First there was the biometrically linked Aadhar number to give Indians a sense of identity. Then there was Aarogya Setu, the detective app that would tell Indians whether the virus was lurking anywhere near them. Now, the CoWIN app has been introduced as the sole mechanism by which Indians can obtain vaccines against Covid-19.

Though there is ample evidence that this kind of digital solutionism results in large numbers of Indians being denied the benefits they are entitled to receive because they do not have access to technology, India’s policy makers seem to believe that apps can solve all problems.

The triumphalism of this narrative was expressed in a tweet by Harsh Vardhan, the minister for health and family welfare, on April 28, a few hours after the opening of registrations for Phase 3 of the vaccination drive on the CoWIN portal. He said he was “pleased to note our world-class CoWIN platform ensured smooth rollout of beneficiary registration for Phase 3 of the world’s #LargestVaccineDrive”.

Phase 3 of the vaccination drive opened it to people in the 18-44 age group; the two previous phases were restricted to people older than 60 (and those above 45, with comorbidities) and then those between 45 and 60 unconditionally.

An equally proud tweet came from the CEO of the National Health Authority.

This excitement about the “world-class” standards of the system and the seemingly high rate of user engagement obscures the fact that the CoWIN platform has been released in an environment of acute vaccine shortages. Every day, states have been complaining that they have had to suspend their vaccine campaigns because they have not received adequate stocks.

Fewer vaccine shots mean fewer appointment slots and so the enormous rush on CoWIN to find them. This has led to system crashes, delays in users receiving passwords that allow them to proceed to the next stage in the booking process, frozen screens and slots being exhausted in a few seconds. Many users vented their feelings of rage and sarcasm.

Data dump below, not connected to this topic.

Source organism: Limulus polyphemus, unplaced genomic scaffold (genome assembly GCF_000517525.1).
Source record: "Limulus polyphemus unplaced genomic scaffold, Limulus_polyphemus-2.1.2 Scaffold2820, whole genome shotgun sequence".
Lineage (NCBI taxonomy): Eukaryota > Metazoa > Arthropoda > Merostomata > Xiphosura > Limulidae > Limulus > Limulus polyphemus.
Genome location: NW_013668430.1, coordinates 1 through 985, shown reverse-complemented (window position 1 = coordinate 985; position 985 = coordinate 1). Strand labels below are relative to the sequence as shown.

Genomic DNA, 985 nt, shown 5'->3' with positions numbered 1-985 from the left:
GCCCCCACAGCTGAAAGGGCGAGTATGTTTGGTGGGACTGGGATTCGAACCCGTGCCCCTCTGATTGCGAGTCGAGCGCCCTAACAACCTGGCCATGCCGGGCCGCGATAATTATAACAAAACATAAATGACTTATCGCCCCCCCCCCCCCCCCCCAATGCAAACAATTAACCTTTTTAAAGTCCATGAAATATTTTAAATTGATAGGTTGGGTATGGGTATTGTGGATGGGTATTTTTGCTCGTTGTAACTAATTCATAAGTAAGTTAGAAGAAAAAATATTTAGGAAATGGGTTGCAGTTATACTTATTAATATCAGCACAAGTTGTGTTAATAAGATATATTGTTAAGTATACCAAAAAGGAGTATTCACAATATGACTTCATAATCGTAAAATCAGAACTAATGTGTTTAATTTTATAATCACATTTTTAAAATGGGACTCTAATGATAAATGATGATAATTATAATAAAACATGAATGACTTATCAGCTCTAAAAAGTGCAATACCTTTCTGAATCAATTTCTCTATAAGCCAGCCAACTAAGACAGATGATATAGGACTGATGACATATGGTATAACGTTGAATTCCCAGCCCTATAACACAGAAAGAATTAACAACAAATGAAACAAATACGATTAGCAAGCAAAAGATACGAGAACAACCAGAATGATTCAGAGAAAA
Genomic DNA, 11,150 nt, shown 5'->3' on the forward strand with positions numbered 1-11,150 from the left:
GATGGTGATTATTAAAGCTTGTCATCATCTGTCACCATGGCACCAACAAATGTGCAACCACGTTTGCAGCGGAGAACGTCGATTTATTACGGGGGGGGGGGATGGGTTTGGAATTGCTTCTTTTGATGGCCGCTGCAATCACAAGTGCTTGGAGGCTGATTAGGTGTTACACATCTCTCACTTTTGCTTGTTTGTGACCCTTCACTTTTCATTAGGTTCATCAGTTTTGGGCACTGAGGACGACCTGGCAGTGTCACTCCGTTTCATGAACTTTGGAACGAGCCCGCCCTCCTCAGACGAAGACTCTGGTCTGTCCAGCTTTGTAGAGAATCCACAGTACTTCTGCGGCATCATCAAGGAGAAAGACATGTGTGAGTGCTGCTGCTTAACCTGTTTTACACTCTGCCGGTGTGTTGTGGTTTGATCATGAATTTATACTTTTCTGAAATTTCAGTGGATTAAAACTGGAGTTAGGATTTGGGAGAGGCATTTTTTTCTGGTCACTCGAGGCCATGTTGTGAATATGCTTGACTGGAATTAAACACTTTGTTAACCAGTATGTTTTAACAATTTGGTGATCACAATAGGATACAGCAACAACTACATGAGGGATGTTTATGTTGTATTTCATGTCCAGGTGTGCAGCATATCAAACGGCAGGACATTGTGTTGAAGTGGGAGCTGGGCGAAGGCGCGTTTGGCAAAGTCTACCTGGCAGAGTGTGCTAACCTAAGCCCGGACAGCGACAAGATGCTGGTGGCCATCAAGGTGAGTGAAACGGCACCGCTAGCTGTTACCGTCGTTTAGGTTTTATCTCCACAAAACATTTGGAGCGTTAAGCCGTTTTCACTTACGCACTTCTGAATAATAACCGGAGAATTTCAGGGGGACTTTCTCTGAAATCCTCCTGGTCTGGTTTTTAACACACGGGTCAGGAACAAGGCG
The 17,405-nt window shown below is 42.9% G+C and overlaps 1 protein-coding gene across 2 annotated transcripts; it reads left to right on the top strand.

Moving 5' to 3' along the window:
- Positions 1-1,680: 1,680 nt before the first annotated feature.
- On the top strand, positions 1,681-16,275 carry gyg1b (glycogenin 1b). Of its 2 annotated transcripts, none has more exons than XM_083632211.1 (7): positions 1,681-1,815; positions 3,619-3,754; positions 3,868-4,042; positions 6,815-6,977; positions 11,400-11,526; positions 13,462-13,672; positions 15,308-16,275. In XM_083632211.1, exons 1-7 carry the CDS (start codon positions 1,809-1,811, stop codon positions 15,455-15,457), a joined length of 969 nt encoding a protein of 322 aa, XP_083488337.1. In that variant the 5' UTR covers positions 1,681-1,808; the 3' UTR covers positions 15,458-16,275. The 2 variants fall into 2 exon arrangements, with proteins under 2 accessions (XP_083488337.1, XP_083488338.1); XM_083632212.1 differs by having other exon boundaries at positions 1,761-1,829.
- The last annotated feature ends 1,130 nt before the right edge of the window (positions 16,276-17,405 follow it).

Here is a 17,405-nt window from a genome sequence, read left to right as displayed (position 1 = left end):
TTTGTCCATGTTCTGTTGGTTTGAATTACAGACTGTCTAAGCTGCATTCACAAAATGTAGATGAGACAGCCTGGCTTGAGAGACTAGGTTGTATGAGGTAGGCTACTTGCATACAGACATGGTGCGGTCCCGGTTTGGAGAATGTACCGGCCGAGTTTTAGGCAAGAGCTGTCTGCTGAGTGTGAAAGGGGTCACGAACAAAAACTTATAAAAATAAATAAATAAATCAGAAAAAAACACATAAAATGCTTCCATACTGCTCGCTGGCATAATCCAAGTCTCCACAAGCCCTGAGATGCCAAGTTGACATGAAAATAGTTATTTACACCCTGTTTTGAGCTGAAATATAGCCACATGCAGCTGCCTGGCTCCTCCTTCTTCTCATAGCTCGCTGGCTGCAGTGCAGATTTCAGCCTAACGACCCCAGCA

The process of booking an appointment to be vaccinated has become like a “fastest fingers first” competition, users complain. As a consequence many states, notably Maharashtra and Karnataka, have demanded that they be allowed to operate their own portals/apps.

A technology designed to exclude

This cheerleading masks the basic truth about the stupendous extent to which the CoWIN platform actually ensures that millions of Indians will not have access to vaccine appointments.

Around 33% to 45% people in the 18-44 age group – approximately 200 million to 280 million people – have no or poor access to the internet or any online platforms. There are other barriers too. Though the CoWIN app is multilingual, many Indian languages are missing from it. Besides, the portal is only in English. Further exclusion may arise from factors such as location ( from areas with poor connectivity), gender (internet usage is skewed in favour of males), and education levels.

This vaccine inequity is playing out right in front of our eyes. Many instances have been reported of city dwellers driving to rural areas for a vaccine appointment (read these reports from Bengaluru, Mumbai and Noida). Residents of those areas were unable to register for the vaccine slots because of a combination of the factors mentioned above.

The Common Service Centres run by the Ministry of Electronics & Information Technology to provide digital services to rural areas have not been of much use because many are closed due to Covid-19 restrictions. As a consequence, only about 0.1% of the total registrations on CoWIN have been effected by these centres.

Attack of the nerds

This situation of vaccine scarcity is further muddied by what can be called the “attack of the nerds”. People who know how to write computer code have created bots and scripts that automatically check for vacant vaccination slots and send out alerts to members of groups on social media (Facebook, Twitter, Instagram) and messaging platforms (WhatsApp, Telegram, even e-mail).